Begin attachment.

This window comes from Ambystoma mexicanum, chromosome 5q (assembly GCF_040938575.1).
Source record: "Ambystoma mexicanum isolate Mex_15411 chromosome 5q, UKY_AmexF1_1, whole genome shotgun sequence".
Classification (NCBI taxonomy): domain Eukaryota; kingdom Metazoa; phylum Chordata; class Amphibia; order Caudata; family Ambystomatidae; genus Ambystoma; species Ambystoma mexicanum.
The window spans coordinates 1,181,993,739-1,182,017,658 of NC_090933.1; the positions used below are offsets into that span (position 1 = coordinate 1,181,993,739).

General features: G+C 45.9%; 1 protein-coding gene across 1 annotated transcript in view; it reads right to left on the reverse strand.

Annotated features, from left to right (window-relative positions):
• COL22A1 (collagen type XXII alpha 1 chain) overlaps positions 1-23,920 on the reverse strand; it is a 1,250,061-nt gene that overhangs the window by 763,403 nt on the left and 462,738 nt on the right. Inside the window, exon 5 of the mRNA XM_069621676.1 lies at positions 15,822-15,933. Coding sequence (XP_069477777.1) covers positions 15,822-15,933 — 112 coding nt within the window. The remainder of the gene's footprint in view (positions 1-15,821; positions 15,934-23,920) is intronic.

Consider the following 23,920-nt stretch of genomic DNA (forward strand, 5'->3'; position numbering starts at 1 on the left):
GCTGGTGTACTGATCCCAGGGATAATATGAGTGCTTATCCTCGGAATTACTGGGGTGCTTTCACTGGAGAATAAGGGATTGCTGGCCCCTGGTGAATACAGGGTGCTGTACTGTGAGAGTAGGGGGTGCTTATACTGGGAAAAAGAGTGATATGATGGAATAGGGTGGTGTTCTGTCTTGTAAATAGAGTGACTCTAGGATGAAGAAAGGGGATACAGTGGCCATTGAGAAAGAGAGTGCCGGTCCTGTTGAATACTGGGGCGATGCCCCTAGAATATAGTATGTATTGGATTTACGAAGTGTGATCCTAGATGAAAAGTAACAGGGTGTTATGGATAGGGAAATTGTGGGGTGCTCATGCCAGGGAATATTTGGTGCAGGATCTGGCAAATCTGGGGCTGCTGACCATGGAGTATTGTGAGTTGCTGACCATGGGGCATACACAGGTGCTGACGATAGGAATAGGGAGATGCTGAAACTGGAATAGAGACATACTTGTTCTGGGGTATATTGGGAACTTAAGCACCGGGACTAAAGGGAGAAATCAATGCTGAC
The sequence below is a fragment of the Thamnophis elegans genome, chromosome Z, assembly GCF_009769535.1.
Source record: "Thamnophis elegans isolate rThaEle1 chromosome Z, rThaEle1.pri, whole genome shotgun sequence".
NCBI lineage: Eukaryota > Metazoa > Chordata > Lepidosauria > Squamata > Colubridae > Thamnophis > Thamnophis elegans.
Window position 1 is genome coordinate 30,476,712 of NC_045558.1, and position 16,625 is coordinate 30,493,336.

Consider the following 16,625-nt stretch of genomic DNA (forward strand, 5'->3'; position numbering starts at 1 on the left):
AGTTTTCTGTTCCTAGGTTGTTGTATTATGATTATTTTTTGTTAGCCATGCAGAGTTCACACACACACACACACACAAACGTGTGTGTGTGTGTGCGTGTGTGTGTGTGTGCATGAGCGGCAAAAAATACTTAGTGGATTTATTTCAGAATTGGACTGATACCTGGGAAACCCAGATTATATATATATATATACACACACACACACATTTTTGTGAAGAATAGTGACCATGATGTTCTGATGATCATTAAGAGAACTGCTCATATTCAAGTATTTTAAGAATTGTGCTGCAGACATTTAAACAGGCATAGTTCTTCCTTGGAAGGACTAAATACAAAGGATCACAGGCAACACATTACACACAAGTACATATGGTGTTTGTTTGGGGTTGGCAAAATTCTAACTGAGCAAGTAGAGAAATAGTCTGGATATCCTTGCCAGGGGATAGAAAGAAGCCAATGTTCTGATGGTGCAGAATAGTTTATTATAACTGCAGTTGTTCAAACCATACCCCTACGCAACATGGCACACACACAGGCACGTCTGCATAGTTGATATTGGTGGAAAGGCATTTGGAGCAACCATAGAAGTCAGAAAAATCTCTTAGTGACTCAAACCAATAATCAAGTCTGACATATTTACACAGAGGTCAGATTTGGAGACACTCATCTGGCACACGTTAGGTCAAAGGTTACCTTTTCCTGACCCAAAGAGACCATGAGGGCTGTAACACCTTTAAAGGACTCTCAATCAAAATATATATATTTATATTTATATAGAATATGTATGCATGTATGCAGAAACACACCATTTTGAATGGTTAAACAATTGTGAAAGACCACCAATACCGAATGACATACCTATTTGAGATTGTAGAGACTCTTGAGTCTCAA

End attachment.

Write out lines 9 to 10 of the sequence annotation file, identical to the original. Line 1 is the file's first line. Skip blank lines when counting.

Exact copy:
GCTGGTGTACTGATCCCAGGGATAATATGAGTGCTTATCCTCGGAATTACTGGGGTGCTTTCACTGGAGAATAAGGGATTGCTGGCCCCTGGTGAATACAGGGTGCTGTACTGTGAGAGTAGGGGGTGCTTATACTGGGAAAAAGAGTGATATGATGGAATAGGGTGGTGTTCTGTCTTGTAAATAGAGTGACTCTAGGATGAAGAAAGGGGATACAGTGGCCATTGAGAAAGAGAGTGCCGGTCCTGTTGAATACTGGGGCGATGCCCCTAGAATATAGTATGTATTGGATTTACGAAGTGTGATCCTAGATGAAAAGTAACAGGGTGTTATGGATAGGGAAATTGTGGGGTGCTCATGCCAGGGAATATTTGGTGCAGGATCTGGCAAATCTGGGGCTGCTGACCATGGAGTATTGTGAGTTGCTGACCATGGGGCATACACAGGTGCTGACGATAGGAATAGGGAGATGCTGAAACTGGAATAGAGACATACTTGTTCTGGGGTATATTGGGAACTTAAGCACCGGGACTAAAGGGAGAAATCAATGCTGAC
The sequence below is a fragment of the Thamnophis elegans genome, chromosome Z, assembly GCF_009769535.1.